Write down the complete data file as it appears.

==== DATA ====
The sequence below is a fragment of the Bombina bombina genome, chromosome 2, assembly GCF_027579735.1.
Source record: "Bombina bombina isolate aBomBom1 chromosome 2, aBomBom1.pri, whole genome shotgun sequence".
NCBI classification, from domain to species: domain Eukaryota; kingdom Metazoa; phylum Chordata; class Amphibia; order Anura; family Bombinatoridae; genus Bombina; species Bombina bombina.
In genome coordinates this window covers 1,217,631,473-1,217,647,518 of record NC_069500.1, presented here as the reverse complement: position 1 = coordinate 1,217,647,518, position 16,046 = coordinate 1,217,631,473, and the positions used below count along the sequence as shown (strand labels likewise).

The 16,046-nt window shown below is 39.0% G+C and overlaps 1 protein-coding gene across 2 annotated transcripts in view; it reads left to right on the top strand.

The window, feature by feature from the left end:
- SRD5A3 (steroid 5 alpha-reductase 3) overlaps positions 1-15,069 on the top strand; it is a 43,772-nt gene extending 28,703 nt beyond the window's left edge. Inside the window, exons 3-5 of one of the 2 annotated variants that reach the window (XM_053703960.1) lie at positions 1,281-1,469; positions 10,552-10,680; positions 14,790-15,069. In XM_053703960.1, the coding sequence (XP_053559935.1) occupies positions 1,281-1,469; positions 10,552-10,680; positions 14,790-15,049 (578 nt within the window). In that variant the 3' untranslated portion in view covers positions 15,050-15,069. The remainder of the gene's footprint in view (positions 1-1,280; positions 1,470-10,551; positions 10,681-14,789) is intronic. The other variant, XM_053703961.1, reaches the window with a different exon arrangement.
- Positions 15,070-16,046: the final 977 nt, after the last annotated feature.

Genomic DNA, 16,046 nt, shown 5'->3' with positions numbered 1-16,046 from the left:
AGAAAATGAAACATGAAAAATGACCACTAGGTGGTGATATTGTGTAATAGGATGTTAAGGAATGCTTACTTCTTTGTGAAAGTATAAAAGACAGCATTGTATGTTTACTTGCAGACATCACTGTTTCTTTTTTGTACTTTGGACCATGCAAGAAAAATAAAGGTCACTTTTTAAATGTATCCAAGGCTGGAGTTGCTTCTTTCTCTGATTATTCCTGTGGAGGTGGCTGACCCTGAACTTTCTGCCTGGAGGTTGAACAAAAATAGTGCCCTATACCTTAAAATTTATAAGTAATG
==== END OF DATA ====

The sequence below is a fragment of the Bombina bombina genome, chromosome 2, assembly GCF_027579735.1.
Source record: "Bombina bombina isolate aBomBom1 chromosome 2, aBomBom1.pri, whole genome shotgun sequence".
NCBI classification, from domain to species: domain Eukaryota; kingdom Metazoa; phylum Chordata; class Amphibia; order Anura; family Bombinatoridae; genus Bombina; species Bombina bombina.
In genome coordinates this window covers 1,217,631,473-1,217,647,518 of record NC_069500.1, presented here as the reverse complement: position 1 = coordinate 1,217,647,518, position 16,046 = coordinate 1,217,631,473, and the positions used below count along the sequence as shown (strand labels likewise).

The 16,046-nt window shown below is 39.0% G+C and overlaps 1 protein-coding gene across 2 annotated transcripts in view; it reads left to right on the top strand.

The window, feature by feature from the left end:
- SRD5A3 (steroid 5 alpha-reductase 3) overlaps positions 1-15,069 on the top strand; it is a 43,772-nt gene extending 28,703 nt beyond the window's left edge. Inside the window, exons 3-5 of one of the 2 annotated variants that reach the window (XM_053703960.1) lie at positions 1,281-1,469; positions 10,552-10,680; positions 14,790-15,069. In XM_053703960.1, the coding sequence (XP_053559935.1) occupies positions 1,281-1,469; positions 10,552-10,680; positions 14,790-15,049 (578 nt within the window). In that variant the 3' untranslated portion in view covers positions 15,050-15,069. The remainder of the gene's footprint in view (positions 1-1,280; positions 1,470-10,551; positions 10,681-14,789) is intronic. The other variant, XM_053703961.1, reaches the window with a different exon arrangement.
- Positions 15,070-16,046: the final 977 nt, after the last annotated feature.

Genomic DNA, 16,046 nt, shown 5'->3' with positions numbered 1-16,046 from the left:
AGAAAATGAAACATGAAAAATGACCACTAGGTGGTGATATTGTGTAATAGGATGTTAAGGAATGCTTACTTCTTTGTGAAAGTATAAAAGACAGCATTGTATGTTTACTTGCAGACATCACTGTTTCTTTTTTGTACTTTGGACCATGCAAGAAAAATAAAGGTCACTTTTTAAATGTATCCAAGGCTGGAGTTGCTTCTTTCTCTGATTATTCCTGTGGAGGTGGCTGACCCTGAACTTTCTGCCTGGAGGTTGAACAAAAATAGTGCCCTATACCTTAAAATTTATAAGTAATG